I'm a graduate of Texas A&M University with a degree in Agricultural Economics. My husband, also an Aggie, and I raised our four kids in College Station. It's a great place to live, but we sure don't have much of a winter! I currently work for the Office of Admissions reviewing freshman applications for TAMU, and I've been copy editing for the PE journal since 2002. So far we have three Aggies and may have another one in the future since my youngest daughter will be a senior in high school soon. 


This email address is being protected from spambots. You need JavaScript enabled to view it.David L. Fox
Assistant Professor
PhD, 1999, University of Michigan
Department of Geology and Geophysics
University of Minnesota
310 Pillsbury Drive SE
Minneapolis, MN 55455

Although officially born in Cambridge, Massachusetts, my family and I moved to Birmingham, Alabama when I was three weeks old. Like several other PE staff members, I am a southerner. However, after years of book learning at fancy pants schools and good clean living just about everywhere but in the South, among the few vestiges of my down home origins are a predilection for the use of "ya’ll" in formal communications and a fondness for bass fishing. Four years after my triumphant return to the town of my birth, I received an A.B. in Biological Anthropology from Harvard University with an emphasis in hominid paleontology. I then moved to the upper left corner of the country and worked for a time as a wooden stair maker’s apprentice in Seattle, Washington. Save for some of the usual twists and turns life presents us, I would probably still be there making turning wooden staircases. Instead, having decided I was interested in a field with more fossils than workers, I moved to the Midwest for graduate studies in vertebrate paleontology in the Department of Geological Sciences and Museum of Paleontology at the University of Michigan. Under the guidance of Dan Fisher and Catherine Badgley, I developed a range of research interests in graduate school that I continue to pursue today. These include the evolution and ecology of elephants from the point of view of their tusks, applications of stable isotopes in paleoecology, ecological changes and extinctions among late Cenozoic mammals in North America, the ecological structure of the modern mammal fauna of North America, and stratocladistics. While at Michigan, I became a Paleogene groupie, rooted for Notre Dame, and learned that practical jokes on Jason Head can be fun and educational for all. After finishing my Ph.D. in 1999, I moved out to the left coast for a postdoc with my academic brother Paul Koch at the Department of Earth Sciences at the University of California, Santa Cruz. Two years of mountains and ocean, California rolls and surfers, temperatures that never get below 50° F and the risk of sinking into the sea were enough for me, so in 2001 I had to move back to the middle of the country. I am now an Assistant Professor in the Department of Geology and Geophysics at the University of Minnesota in Minneapolis and continue research in stable isotope paleocology, mammalian paleoecology and biogeography, and stratocladistics.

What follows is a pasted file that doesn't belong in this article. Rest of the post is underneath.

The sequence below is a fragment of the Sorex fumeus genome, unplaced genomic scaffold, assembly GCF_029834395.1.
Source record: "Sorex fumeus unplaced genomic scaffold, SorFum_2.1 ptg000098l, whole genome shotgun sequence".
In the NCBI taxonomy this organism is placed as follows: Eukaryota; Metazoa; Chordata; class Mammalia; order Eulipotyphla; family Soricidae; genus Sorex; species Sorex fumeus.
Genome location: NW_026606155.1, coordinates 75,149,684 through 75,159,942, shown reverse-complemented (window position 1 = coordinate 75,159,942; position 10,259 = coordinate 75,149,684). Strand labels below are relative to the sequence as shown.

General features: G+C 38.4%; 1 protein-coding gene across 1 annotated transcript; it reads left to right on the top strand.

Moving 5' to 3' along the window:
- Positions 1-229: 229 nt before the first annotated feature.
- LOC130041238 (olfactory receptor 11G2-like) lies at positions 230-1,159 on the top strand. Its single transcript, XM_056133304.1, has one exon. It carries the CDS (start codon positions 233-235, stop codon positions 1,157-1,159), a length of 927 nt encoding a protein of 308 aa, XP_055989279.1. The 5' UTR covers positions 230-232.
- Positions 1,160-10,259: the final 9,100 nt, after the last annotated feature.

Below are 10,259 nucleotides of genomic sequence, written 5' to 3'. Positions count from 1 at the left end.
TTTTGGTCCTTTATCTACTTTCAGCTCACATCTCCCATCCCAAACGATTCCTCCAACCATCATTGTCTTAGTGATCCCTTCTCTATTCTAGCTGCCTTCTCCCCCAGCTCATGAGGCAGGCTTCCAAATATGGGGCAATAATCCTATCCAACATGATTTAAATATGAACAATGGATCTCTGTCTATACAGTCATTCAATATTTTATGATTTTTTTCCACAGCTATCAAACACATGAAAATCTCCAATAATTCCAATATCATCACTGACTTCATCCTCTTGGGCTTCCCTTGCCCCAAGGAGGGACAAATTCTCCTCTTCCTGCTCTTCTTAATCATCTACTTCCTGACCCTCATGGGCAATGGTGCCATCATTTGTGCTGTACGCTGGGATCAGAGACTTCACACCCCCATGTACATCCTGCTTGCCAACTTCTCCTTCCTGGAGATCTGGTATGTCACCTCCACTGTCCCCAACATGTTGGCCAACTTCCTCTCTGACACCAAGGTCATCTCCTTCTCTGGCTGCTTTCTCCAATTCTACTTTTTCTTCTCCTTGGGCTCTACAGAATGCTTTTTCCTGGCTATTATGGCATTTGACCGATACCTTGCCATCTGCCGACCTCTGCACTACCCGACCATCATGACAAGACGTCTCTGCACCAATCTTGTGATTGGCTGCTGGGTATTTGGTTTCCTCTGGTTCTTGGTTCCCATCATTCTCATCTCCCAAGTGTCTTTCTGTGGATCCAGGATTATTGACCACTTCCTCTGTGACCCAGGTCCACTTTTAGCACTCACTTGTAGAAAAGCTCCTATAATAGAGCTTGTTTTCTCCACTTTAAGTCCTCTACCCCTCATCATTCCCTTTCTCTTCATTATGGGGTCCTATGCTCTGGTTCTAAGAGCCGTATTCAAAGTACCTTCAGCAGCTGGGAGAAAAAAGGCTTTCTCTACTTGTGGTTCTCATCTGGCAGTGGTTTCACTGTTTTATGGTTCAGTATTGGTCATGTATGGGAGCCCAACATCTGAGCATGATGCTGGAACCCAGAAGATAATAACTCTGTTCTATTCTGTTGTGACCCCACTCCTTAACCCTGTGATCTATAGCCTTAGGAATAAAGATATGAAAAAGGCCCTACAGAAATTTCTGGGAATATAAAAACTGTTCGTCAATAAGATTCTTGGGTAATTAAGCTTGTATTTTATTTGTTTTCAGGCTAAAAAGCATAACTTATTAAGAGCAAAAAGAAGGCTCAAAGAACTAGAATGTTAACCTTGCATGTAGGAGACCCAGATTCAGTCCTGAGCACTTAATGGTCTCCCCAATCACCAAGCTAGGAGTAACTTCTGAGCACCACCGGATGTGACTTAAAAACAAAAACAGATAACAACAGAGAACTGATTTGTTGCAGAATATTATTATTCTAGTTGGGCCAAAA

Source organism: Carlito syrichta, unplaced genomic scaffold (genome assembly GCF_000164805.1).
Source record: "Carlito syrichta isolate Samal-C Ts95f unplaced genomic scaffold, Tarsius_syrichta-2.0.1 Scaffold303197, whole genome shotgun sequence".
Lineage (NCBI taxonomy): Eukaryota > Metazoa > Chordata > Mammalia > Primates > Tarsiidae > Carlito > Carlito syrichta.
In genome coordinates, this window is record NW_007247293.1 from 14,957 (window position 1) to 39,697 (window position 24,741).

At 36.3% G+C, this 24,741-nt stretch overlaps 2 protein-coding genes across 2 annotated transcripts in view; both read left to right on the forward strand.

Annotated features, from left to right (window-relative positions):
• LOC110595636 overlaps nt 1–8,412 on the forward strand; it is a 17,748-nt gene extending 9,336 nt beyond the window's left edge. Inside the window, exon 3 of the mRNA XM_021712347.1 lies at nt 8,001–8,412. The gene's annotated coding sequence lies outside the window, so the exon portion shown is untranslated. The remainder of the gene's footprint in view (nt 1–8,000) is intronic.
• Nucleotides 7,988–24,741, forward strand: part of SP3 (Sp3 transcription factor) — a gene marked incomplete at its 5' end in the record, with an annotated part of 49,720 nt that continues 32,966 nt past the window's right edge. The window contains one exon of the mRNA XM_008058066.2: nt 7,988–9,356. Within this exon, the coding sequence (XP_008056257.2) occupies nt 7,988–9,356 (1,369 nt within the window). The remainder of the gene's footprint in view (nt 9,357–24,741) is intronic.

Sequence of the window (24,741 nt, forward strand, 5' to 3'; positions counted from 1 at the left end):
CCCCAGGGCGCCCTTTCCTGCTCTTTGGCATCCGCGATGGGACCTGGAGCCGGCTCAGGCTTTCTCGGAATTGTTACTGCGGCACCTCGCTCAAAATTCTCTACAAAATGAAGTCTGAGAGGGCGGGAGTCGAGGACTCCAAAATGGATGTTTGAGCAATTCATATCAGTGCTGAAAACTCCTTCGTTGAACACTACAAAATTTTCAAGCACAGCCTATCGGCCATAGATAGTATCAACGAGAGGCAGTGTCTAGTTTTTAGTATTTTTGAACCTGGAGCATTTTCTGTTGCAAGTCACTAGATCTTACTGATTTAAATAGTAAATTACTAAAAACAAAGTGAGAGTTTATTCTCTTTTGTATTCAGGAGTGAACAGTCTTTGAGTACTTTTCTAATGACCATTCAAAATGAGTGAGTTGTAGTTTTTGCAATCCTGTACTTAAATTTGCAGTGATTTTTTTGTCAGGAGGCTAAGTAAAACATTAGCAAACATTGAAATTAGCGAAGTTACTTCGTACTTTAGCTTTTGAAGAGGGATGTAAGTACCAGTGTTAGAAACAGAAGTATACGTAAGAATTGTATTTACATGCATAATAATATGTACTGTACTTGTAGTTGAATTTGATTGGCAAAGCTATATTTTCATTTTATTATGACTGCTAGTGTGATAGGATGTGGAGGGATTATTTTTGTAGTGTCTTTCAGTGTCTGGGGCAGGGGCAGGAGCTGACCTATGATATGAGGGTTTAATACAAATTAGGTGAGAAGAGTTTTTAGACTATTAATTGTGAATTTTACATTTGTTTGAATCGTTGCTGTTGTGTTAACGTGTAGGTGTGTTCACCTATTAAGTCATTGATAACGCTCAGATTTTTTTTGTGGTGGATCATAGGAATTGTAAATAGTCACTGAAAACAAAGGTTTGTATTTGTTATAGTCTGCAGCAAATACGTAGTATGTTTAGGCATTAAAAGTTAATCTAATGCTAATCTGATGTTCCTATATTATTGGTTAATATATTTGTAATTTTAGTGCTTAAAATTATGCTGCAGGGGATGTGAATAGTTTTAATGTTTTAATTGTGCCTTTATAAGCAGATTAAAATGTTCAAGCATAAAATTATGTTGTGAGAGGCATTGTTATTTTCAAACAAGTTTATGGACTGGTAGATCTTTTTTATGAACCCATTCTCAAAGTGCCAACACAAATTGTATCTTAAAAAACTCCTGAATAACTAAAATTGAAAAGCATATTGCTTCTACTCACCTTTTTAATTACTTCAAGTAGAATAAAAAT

bushAndrew Bush, Executive Editor
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Andrew Bush is an associate professor at the University of Connecticut in the Department of Ecology and Evolutionary Biology and the Center for Integrative Geosciences.He received his BS and MS from Virginia Tech and his PhD from Harvard University. His interests include the ecological diversification of marine animals, biodiversity dynamics, Late Devonian mass extinctions, Upper Devonian stratigraphy of New York and Pennsylvania, taphonomy, and ichnology.


travouillonKenny J. Travouillon
Style Editor
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Kenny J. Travouillon is a vertebrate palaeontologist and palaeoecologist working at University of Queensland, in the School of Earth Sciences. He received a Bachelor of Science (Hons) and Ph.D. from the University of New South Wales, Sydney, Australia.

His early research aimed at clarifying the chronological position of the Riversleigh World Heritage Area (northwestern Queensland) fossil sites amongst the Tertiary of Australia, in absence of absolute dates, using multivariate analyses as a tool to group sites of similar age based on taxonomic information. His research also aimed at identifying the palaeoenvironments of Riversleigh's sites, using cenograms. Cenograms are a graphical representation of the logged body mass of mammals in a fauna. The shape of the cenogram can be use to predict whether the environment in which the fauna lives is open or closed and humid or arid.

He was recently awarded with the Robert Day Postdoctoral Fellowship at the University of Queensland, working on Peramelemorphian (bilbies and bandicoots) phylogeny and describing new taxa from Riversleigh and Etadunna (South Australia).



kpsekaDan Ksepka is a vertebrate paleontologist and evolutionary biologist at Bruce Musem.  He received a B.S. in Geological Sciences from Rutgers University and a Ph.D. in Earth and Environmental Sciences from Columbia University through the American Museum of Natural History joint fellowship program.  His current research focuses on exploring patterns of congruence and disparity between fossil ages and molecular divergence dates.  Dan is also interested in major evolutionary transitions in birds, especially the evolution of wing-propelled diving in penguins.  He enjoys sharing science with all types of audiences and blogs at March of the Fossil Penguins (